Treatment of ataxia depends on the underlying cause. When ataxia is secondary to a medical or neurological disease such as stroke, multiple sclerosis, hypothyroidism, Vitamin E or Vitamin B12 deficiency, a specific treatment can be instituted.
On the other hand, when ataxia is due to genetic or unknown causes, no definitive cure is available. Clinical research is currently underway to test different compounds that are potentially useful in slowing down the disease course such as some antioxidants (Vitamin E and Coenzyme Q10). In addition, some drugs are currently being tested for use in same rare forms of genetic ataxias (zolpidem in SCA2; acetazolamide and phenytoin in some types of episodic ataxia).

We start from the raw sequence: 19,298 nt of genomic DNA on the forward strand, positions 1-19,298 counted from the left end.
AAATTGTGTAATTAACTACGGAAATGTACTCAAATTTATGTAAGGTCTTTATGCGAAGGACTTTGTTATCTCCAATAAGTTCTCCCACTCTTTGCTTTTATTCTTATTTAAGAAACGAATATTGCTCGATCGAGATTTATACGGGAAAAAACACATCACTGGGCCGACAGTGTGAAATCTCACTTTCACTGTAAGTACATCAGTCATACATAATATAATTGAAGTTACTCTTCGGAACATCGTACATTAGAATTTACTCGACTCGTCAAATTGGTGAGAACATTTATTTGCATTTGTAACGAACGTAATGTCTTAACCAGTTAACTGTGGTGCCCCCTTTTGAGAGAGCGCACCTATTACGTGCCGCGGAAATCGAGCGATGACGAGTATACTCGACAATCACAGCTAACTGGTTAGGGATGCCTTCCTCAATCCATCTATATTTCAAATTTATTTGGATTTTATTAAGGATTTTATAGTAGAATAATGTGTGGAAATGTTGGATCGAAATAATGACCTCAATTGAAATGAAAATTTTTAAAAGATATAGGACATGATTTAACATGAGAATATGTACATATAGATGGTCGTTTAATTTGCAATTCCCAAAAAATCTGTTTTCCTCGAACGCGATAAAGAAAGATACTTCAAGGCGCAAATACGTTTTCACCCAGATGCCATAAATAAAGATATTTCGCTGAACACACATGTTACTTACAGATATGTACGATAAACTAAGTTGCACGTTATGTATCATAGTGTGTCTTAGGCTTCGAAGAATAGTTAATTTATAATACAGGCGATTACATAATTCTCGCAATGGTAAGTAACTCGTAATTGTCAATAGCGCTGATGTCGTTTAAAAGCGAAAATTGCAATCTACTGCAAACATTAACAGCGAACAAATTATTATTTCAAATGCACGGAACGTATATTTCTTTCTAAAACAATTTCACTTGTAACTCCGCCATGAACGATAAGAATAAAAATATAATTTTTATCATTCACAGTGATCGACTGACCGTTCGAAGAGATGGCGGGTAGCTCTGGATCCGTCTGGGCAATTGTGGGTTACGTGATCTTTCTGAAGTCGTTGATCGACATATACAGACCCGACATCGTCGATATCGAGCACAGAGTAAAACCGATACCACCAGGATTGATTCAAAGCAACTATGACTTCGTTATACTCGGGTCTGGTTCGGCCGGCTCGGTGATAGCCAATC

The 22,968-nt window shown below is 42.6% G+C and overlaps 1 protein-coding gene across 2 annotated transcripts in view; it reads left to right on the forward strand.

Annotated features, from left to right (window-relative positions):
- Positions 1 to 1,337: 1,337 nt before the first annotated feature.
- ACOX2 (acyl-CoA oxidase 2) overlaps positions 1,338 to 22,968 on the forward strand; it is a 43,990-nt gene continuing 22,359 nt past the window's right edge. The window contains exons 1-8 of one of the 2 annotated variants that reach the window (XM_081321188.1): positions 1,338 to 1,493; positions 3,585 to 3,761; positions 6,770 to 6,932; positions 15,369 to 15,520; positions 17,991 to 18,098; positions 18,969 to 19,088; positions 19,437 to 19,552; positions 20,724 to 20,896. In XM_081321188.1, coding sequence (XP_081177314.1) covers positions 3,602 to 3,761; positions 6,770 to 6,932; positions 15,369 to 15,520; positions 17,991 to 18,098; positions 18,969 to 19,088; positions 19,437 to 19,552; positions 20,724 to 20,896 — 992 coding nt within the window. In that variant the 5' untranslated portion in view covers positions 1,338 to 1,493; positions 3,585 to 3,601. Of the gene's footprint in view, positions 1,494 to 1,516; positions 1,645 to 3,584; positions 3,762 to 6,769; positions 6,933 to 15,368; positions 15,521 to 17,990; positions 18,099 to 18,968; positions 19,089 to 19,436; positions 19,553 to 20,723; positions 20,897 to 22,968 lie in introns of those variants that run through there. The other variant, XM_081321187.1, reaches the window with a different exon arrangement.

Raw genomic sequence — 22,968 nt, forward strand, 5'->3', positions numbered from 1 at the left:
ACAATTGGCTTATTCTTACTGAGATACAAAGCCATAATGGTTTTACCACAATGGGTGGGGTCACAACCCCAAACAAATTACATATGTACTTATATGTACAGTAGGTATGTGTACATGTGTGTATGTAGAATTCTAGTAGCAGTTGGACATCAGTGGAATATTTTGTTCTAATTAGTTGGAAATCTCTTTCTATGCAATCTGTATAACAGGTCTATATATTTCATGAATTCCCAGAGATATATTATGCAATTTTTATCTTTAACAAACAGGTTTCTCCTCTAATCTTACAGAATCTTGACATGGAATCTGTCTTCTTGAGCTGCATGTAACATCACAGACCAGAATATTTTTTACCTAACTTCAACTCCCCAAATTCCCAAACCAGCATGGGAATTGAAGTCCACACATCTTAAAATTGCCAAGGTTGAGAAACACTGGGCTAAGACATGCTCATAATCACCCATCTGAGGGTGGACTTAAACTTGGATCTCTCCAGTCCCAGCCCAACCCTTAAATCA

The quality of life of patients with ataxia can be significantly improved by adhering to a multidisciplinary management plan that is aimed at maximizing individual skills and overcome barriers and limitations. Patients are encouraged to work with a physical therapist for gait training and to improve strength and flexibility. A speech-language pathologist can be helpful to improve communication in patients with speech problems. Occupational therapists can help the individual retain as much independence as possible by suggesting home adjustments and strategies for self-care, feeding and writing.
Devices such as a cane, a walker or a wheel chair may also be useful, depending on the severity of the symptoms.
In addition, medications are available to relieve symptoms that are sometimes associated with ataxia such as tremor, stiffness, spasticity and balance problems.